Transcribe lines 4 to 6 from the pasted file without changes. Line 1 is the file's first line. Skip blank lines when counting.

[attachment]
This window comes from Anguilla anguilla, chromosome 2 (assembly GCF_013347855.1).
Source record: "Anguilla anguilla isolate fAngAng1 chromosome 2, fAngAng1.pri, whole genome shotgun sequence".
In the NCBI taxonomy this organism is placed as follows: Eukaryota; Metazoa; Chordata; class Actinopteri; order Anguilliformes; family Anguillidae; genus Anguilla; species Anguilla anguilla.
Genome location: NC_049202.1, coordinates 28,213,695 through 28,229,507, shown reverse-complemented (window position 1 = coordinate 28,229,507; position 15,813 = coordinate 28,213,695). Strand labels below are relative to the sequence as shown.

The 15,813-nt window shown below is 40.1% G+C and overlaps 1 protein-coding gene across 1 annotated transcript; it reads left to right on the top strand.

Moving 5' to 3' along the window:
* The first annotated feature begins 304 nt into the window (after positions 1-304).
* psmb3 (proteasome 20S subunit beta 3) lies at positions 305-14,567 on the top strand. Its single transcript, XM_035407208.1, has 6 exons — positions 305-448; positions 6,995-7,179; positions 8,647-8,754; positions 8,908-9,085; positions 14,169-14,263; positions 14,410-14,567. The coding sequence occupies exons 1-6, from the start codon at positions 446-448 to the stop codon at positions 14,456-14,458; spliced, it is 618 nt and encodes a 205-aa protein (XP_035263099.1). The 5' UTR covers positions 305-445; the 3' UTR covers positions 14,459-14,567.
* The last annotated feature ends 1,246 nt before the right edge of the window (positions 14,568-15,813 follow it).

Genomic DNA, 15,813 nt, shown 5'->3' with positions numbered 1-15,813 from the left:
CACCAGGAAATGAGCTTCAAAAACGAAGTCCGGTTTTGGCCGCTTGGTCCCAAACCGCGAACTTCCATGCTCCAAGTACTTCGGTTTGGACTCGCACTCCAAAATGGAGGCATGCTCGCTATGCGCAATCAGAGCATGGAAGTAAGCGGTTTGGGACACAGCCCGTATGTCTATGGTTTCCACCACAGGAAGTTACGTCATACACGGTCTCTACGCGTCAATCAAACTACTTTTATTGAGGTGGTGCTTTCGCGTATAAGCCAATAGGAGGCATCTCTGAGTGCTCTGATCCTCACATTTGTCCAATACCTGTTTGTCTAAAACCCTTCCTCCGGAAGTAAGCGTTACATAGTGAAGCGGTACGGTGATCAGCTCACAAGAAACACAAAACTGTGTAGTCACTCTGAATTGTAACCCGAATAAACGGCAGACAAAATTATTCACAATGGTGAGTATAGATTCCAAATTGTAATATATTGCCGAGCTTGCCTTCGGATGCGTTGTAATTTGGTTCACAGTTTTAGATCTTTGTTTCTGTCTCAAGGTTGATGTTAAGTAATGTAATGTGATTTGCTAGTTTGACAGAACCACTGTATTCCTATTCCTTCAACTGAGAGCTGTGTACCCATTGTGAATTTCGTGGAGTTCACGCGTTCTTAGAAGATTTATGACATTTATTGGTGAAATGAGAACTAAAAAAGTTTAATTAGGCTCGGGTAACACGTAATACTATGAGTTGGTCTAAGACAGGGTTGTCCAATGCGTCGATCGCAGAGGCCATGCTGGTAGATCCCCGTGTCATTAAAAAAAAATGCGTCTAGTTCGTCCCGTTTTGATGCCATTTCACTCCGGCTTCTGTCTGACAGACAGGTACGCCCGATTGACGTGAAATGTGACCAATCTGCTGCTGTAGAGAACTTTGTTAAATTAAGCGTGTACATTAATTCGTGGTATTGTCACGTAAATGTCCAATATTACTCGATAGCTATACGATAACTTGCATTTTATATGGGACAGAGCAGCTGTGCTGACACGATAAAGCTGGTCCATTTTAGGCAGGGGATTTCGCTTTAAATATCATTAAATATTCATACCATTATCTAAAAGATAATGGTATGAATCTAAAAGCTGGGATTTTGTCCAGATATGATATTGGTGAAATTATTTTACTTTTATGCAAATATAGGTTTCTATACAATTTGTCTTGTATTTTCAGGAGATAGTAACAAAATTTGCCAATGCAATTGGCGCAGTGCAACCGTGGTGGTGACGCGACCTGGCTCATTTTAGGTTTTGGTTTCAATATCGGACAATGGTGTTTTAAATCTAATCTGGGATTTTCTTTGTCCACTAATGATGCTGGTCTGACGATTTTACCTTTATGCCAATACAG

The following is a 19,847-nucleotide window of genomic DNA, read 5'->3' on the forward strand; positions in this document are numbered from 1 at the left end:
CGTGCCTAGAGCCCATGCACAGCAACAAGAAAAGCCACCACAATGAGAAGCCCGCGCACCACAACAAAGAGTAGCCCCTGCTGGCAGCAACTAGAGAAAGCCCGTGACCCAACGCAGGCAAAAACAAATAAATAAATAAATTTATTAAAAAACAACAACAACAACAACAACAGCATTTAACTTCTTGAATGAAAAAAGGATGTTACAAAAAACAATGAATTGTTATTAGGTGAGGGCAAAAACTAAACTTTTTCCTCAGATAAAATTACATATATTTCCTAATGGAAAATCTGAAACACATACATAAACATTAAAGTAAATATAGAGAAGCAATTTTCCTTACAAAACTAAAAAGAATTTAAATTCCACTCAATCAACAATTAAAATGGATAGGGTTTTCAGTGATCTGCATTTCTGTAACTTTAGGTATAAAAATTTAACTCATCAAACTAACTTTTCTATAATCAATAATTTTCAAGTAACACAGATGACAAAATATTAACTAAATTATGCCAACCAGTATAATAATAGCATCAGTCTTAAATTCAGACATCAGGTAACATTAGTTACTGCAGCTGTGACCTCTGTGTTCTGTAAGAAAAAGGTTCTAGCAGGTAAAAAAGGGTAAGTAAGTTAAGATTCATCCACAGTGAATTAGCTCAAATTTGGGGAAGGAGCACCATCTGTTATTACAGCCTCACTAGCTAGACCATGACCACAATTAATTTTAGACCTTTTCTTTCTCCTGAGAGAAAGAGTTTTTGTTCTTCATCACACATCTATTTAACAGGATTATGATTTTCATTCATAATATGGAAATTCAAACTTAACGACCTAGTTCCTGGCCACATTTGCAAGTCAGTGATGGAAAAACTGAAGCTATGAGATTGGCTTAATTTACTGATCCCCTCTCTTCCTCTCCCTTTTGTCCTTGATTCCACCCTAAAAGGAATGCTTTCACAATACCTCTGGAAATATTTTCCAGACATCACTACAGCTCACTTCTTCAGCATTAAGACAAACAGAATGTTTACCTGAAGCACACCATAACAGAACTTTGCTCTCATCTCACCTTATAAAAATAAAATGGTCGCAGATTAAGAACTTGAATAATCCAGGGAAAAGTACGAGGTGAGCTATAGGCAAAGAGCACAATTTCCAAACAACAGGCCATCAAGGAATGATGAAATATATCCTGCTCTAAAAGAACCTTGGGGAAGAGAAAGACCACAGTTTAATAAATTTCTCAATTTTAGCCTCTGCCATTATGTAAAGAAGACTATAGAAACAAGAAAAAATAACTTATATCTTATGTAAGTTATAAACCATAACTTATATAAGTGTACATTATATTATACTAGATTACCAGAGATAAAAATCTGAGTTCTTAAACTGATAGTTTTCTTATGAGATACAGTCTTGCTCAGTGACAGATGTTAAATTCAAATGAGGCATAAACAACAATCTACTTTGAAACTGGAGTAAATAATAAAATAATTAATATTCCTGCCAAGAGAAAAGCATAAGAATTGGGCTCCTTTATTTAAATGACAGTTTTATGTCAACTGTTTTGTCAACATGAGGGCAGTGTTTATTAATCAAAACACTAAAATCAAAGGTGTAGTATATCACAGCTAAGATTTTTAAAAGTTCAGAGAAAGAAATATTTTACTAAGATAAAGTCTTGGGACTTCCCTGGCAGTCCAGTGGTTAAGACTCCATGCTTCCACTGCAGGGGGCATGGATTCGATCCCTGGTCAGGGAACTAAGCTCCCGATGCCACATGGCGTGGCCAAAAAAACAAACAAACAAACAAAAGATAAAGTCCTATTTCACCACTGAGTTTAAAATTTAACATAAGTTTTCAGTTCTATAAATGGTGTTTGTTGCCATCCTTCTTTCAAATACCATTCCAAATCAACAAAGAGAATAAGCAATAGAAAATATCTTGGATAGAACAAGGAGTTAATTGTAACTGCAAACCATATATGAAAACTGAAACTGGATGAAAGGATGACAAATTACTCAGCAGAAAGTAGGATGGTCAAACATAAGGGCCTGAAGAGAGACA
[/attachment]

Genome location: NC_049202.1, coordinates 28,213,695 through 28,229,507, shown reverse-complemented (window position 1 = coordinate 28,229,507; position 15,813 = coordinate 28,213,695). Strand labels below are relative to the sequence as shown.

The 15,813-nt window shown below is 40.1% G+C and overlaps 1 protein-coding gene across 1 annotated transcript; it reads left to right on the top strand.

Moving 5' to 3' along the window: